Cyber attackers have compromised a California health network and may have accessed as many as 680,000 patient records.
Hackers broke into the network of Hollywood Presbyterian Medical Center on Feb. 5 and remained undetected for several weeks before being discovered in early March, according to a letter from Aja Brown, Mayor Eric Garcetti, and 10 City Council members to the Los Angeles Police Department.
The letter, dated Thursday and obtained late Saturday by The Associated Press, said that city officials have been told that “there was no evidence that patient information has been accessed or misused” since the attack began. But a cybersecurity analyst told the AP on Saturday she had evidence that the records of as many as 2,500 patients were accessed.
The break-in occurred during a period of high tension in Los Angeles, with protests erupting last month over a police commission’s decision to clear two officers who fatally shot an unarmed black man in 2014. The letter from city officials said they weren’t notified until early April about the break-in at Hollywood Presbyterian. The FBI hasn’t disclosed any information about who may be responsible, and police officials haven’t responded to questions about whether they have any suspects or are pursuing investigative leads.
Hospital chief executive Allen Stefanek said in a statement Friday night that the facility was confident patient data remained secure “due to our encryption and authentication systems.”
Hackers demanded a ransom of 9,000 bitcoins, or about $3.4 million, but the hospital didn’t pay it. The letter from city officials said the deadline for making the payment passed without a word from the hackers.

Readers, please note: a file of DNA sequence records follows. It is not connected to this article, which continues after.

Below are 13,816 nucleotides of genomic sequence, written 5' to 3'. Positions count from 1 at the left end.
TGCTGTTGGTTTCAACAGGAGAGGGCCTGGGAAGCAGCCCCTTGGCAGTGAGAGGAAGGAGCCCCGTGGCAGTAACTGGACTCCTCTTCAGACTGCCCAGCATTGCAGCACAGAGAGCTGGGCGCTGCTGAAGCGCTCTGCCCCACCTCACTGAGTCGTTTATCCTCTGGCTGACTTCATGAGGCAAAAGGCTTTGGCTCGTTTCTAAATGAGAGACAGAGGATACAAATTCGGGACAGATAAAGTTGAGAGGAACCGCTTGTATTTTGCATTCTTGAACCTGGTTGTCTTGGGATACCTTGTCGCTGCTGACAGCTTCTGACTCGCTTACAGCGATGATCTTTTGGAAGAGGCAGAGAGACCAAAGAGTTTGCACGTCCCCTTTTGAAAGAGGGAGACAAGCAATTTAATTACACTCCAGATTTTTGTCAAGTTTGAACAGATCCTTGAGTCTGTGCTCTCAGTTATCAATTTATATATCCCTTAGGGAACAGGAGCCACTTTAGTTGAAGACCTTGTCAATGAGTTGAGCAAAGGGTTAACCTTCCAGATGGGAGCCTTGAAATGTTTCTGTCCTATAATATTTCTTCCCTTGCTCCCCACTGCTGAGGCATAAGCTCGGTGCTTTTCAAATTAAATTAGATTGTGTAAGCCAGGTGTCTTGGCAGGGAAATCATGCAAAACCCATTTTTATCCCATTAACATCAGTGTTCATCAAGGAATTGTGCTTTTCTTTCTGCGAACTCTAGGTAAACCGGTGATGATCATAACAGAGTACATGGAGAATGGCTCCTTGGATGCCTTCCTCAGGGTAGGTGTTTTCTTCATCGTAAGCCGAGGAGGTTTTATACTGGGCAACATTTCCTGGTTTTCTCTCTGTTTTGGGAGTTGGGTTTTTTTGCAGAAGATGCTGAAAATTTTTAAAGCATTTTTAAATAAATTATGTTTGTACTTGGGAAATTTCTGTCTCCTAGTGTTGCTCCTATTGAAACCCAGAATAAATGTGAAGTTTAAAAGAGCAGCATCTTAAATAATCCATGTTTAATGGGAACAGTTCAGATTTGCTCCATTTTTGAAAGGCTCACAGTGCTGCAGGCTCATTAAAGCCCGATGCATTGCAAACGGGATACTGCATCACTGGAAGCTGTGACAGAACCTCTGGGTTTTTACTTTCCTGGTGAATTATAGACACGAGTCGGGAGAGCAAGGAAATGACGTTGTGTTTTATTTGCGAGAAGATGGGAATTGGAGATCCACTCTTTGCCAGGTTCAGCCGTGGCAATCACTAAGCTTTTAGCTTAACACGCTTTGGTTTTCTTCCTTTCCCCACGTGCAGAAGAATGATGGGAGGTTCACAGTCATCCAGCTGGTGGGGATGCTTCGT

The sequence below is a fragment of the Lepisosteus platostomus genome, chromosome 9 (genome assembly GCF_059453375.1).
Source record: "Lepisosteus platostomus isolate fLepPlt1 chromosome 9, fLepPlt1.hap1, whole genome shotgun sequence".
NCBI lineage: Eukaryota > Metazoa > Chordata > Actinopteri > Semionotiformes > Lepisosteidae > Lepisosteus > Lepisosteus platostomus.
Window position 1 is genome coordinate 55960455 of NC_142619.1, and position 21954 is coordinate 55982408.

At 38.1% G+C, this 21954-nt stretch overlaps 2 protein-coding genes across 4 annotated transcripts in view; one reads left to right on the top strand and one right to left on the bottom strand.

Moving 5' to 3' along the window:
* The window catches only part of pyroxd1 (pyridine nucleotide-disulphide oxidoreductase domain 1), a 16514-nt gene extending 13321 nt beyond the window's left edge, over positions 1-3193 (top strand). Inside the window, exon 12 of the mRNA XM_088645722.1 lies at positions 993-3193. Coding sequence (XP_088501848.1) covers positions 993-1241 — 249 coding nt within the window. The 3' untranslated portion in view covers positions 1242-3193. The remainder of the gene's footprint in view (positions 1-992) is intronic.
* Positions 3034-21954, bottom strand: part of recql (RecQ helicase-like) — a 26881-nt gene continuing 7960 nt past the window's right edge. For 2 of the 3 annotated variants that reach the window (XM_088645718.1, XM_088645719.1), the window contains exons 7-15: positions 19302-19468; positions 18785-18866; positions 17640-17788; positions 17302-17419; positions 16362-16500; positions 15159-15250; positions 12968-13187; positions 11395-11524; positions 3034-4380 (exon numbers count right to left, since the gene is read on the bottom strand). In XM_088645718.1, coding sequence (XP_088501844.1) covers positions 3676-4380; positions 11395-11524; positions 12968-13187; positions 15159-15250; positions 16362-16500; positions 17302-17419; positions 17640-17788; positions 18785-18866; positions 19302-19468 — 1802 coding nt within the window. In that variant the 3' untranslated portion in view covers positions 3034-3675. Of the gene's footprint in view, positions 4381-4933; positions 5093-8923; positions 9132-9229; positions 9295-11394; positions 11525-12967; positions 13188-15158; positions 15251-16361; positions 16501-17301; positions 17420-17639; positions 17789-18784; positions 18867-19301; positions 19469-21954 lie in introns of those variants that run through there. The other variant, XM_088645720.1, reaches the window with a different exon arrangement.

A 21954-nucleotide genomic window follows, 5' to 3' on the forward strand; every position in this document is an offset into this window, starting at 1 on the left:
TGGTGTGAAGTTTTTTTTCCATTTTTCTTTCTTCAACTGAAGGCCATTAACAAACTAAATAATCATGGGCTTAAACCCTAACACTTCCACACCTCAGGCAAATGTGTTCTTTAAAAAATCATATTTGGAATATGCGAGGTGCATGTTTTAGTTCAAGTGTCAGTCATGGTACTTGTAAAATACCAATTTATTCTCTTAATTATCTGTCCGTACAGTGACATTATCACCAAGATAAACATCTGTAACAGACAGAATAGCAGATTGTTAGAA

The break-in is one of several targeting hospitals around the country in which cyber extortionists have attempted to use patient records as leverage, said Eric Fiterman, a former federal cybercrimes prosecutor and founder of the cybersecurity firm BackConnect Inc. The tactics employed and the amount demanded — in one case $1 million — appear to be escalating, he said.
“We’re going to see more and more of this,” Fiterman said. “It’s a lot easier to attack a hospital than Sony, for example.”
In November, hackers infiltrated computers from Tennessee Valley Health Care, a community health care system based in eastern New Orleans. It remains unclear what information was taken from the network, but TVHC chief executive Brian Landry said at the time that administrators detected changes in the network’s directories that made it unclear what data might have been exposed.
The FBI warned hospitals two months earlier that their business executives were being sent emailed “invitations” to click on a link within the message in order to view an invoice or receipt. Once clicked, the link took users to a malicious website designed to appear authentic, where hackers could attempt to install malicious software known as “malware.”
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“This is a trend that’s getting more and more common in the healthcare field,” Fiterman said. “It could be tied in with other types of events, including ransomware attacks. But it could also be someone who was after patient information because they want to sell it on the black market.”
The letter from Los Angeles city officials said an FBI agent reported that the agency “is exploring all available options to determine how this breach may be appropriately pursued.”